When David and Jane Nix lost their 21-year-old daughter, Rebecca, their decision to donate her organs and tissue saved and improved the lives of 74 people.

From their experience, the Donor Family Network was born, first as a support group in Birmingham and then growing to become a nationwide network of families who have lost a loved one and given the gift of organ donation. The charity also promotes organ and tissue donation so that more lives can be saved or transformed.

“It’s something families ought to talk about – it’s important when you are in shock and grief and can’t really think,” David said. “The majority of donor families around the world would tell you that donorship helps with the grief. It would have been a bigger tragedy for us if it hadn’t happened.”

Learn more about the Donor Family Network and how you can get involved.

3. Hospice UK

Young girl in a hospice playing with a therapy dog as part of her palliative care treatment

Around 200,000 people who are terminally ill receive hospice care every year. Hospice UK supports the hospices looking after people and is also behind a nationwide campaign, Open Up Hospice Care, to ensure everyone has access to quality end of life care.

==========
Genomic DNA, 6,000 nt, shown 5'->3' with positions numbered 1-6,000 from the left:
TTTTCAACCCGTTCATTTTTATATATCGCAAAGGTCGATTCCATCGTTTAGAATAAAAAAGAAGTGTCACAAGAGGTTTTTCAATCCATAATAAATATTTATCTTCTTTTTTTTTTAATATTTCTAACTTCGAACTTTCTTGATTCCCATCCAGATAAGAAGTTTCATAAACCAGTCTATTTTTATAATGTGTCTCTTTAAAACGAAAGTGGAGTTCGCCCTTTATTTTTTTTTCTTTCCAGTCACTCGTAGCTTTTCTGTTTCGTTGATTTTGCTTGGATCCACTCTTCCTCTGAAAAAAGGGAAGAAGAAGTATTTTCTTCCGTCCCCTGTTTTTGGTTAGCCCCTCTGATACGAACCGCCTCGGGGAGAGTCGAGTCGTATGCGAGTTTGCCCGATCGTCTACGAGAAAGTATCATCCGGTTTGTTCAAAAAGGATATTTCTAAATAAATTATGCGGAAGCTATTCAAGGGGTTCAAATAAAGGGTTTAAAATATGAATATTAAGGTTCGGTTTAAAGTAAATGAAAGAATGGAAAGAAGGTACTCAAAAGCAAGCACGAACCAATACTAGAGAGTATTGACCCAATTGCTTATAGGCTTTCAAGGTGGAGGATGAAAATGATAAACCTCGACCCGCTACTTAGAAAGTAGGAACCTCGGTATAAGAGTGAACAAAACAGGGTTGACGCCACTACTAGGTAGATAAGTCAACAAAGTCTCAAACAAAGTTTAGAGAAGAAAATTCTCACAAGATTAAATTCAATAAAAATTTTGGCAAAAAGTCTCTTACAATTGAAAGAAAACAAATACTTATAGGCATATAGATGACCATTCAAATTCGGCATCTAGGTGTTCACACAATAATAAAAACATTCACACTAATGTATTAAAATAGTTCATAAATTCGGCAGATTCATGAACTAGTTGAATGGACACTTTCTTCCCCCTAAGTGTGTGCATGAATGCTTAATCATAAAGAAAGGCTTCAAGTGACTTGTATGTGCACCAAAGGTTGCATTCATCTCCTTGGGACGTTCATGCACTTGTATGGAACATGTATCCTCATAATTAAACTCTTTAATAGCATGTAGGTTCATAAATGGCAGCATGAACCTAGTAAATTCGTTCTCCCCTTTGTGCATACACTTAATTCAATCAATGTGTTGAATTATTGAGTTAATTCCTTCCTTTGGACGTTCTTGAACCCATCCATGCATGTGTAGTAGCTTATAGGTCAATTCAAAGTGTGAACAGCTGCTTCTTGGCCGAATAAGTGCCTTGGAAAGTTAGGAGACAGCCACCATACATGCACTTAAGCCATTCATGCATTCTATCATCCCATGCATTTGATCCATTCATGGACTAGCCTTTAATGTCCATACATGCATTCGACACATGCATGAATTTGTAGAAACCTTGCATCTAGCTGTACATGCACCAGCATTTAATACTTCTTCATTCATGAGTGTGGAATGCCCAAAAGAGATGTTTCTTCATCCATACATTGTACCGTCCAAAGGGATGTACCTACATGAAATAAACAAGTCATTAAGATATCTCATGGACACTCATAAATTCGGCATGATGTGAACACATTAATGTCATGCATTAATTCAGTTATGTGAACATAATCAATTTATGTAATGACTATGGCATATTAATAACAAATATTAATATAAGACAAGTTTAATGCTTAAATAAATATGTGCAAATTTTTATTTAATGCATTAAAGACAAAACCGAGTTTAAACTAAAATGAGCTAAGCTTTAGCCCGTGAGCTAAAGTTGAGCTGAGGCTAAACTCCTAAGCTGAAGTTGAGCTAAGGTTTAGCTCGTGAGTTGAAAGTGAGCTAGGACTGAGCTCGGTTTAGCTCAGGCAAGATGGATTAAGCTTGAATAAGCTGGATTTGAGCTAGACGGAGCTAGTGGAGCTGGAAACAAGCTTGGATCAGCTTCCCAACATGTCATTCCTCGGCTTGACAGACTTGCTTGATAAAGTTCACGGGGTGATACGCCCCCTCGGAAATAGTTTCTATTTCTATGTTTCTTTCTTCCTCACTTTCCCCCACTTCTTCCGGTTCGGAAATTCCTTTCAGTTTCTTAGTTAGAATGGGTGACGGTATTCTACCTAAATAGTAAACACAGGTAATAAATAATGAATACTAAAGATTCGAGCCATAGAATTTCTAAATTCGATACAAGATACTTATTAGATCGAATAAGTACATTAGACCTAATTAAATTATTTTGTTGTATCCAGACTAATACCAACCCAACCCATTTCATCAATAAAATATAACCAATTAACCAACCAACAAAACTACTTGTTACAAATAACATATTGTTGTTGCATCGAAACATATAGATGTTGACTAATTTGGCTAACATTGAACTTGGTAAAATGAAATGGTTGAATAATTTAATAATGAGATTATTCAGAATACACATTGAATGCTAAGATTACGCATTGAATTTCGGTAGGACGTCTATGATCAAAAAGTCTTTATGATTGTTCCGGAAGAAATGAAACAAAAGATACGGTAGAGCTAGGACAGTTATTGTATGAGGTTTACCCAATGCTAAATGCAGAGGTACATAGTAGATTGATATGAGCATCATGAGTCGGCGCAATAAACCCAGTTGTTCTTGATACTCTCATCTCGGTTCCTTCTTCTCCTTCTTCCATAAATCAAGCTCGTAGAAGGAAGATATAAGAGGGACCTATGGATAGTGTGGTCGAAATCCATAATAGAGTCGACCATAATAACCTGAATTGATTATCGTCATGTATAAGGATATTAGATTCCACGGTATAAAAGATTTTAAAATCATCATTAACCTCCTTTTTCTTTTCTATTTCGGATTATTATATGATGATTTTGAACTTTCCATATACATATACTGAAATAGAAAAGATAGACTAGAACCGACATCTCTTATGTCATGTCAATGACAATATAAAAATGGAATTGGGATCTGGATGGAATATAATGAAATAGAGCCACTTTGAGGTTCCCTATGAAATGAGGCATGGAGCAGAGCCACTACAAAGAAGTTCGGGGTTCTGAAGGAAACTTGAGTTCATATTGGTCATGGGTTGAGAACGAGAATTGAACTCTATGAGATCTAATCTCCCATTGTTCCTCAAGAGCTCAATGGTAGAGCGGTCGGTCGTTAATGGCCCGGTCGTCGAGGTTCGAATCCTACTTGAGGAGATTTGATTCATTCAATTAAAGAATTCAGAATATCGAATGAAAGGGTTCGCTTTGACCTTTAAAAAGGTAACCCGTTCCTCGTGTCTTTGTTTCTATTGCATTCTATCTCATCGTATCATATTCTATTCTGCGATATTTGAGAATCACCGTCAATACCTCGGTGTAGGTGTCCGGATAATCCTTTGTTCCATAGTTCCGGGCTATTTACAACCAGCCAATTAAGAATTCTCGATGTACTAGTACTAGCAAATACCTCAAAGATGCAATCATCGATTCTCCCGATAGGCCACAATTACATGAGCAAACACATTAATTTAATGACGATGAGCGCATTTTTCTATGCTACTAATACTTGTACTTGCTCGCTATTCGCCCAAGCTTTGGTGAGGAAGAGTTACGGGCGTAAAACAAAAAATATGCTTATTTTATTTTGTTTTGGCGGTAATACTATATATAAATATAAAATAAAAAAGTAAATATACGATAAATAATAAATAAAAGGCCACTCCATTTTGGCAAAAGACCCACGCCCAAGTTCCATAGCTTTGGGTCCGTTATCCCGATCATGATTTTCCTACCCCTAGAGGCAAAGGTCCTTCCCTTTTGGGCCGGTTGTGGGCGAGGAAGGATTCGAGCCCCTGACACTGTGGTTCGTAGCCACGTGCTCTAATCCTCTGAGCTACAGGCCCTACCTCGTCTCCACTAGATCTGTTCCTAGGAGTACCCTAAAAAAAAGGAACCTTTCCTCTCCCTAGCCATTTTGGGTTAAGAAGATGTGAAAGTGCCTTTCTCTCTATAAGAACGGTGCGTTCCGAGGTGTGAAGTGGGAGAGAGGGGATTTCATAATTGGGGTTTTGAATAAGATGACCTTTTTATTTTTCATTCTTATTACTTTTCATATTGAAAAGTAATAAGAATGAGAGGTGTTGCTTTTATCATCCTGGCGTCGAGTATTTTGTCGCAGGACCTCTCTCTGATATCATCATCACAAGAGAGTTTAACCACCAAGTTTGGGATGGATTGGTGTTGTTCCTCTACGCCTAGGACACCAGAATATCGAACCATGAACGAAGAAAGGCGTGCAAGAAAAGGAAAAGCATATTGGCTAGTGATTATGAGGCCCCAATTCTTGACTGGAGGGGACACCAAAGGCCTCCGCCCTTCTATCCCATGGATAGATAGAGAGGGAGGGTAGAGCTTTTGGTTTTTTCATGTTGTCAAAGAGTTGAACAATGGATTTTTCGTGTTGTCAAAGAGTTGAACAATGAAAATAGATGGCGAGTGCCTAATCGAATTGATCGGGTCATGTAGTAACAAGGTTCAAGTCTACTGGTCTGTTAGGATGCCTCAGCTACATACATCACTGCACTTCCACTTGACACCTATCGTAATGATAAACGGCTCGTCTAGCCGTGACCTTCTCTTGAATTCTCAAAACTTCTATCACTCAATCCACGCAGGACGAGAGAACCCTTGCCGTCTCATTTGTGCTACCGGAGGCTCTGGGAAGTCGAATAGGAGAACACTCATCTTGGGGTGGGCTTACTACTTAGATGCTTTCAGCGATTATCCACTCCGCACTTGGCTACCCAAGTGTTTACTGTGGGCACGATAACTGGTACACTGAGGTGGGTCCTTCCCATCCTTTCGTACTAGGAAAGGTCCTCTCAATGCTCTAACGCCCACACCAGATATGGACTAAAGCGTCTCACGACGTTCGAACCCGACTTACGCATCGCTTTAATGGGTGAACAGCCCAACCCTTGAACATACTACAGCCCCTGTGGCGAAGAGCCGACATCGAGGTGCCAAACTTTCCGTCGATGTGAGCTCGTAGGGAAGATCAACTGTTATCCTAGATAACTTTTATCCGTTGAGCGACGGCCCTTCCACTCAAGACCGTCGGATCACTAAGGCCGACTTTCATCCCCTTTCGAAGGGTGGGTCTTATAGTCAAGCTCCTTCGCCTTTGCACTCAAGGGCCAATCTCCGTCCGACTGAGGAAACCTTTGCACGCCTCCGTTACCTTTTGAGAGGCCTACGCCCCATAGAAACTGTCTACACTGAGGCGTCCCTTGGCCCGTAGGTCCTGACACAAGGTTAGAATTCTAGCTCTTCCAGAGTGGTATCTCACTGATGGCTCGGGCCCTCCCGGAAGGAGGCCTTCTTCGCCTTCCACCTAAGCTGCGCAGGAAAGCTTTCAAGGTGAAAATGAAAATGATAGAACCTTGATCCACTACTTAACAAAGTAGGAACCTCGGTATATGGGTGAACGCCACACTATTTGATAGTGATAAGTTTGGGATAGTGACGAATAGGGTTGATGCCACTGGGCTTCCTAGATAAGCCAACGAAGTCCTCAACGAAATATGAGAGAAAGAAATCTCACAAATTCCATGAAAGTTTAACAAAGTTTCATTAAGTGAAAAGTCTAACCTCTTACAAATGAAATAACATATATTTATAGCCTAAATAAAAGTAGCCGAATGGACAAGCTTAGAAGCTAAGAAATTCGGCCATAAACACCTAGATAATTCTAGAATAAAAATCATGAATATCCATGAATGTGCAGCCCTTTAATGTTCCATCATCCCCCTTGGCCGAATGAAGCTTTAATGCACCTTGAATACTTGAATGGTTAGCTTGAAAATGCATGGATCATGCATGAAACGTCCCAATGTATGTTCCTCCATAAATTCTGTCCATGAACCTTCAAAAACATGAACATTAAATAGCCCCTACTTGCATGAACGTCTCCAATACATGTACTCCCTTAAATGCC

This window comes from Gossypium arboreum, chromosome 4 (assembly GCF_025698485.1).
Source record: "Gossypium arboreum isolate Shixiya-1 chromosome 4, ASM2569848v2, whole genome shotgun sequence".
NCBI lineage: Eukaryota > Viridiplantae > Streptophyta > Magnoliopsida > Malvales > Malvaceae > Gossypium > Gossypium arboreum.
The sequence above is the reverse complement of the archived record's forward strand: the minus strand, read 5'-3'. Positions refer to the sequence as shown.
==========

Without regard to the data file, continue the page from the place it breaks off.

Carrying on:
“It’s family-centred care,” said Dr Ros Taylor, clinical director at Hospice UK, explaining how end of life care can be tailored to the wishes of patients and their families. “There’s a huge focus on communication. If time is short, the conversations are about what’s important to you, what are your goals and how can we help you achieve them. It’s not just about treatment.”

Their recent campaign, Open Up Hospice Care, is striving to reach those people who need [hospice care]((https://www.funeralguide.co.uk/blog/how-hospice-care-makes-difference) but are not receiving, due to a plethora of social barriers. It says those in deprived areas, people who are black or an ethnic minority, or LGBT, are most likely to miss out on the care they need.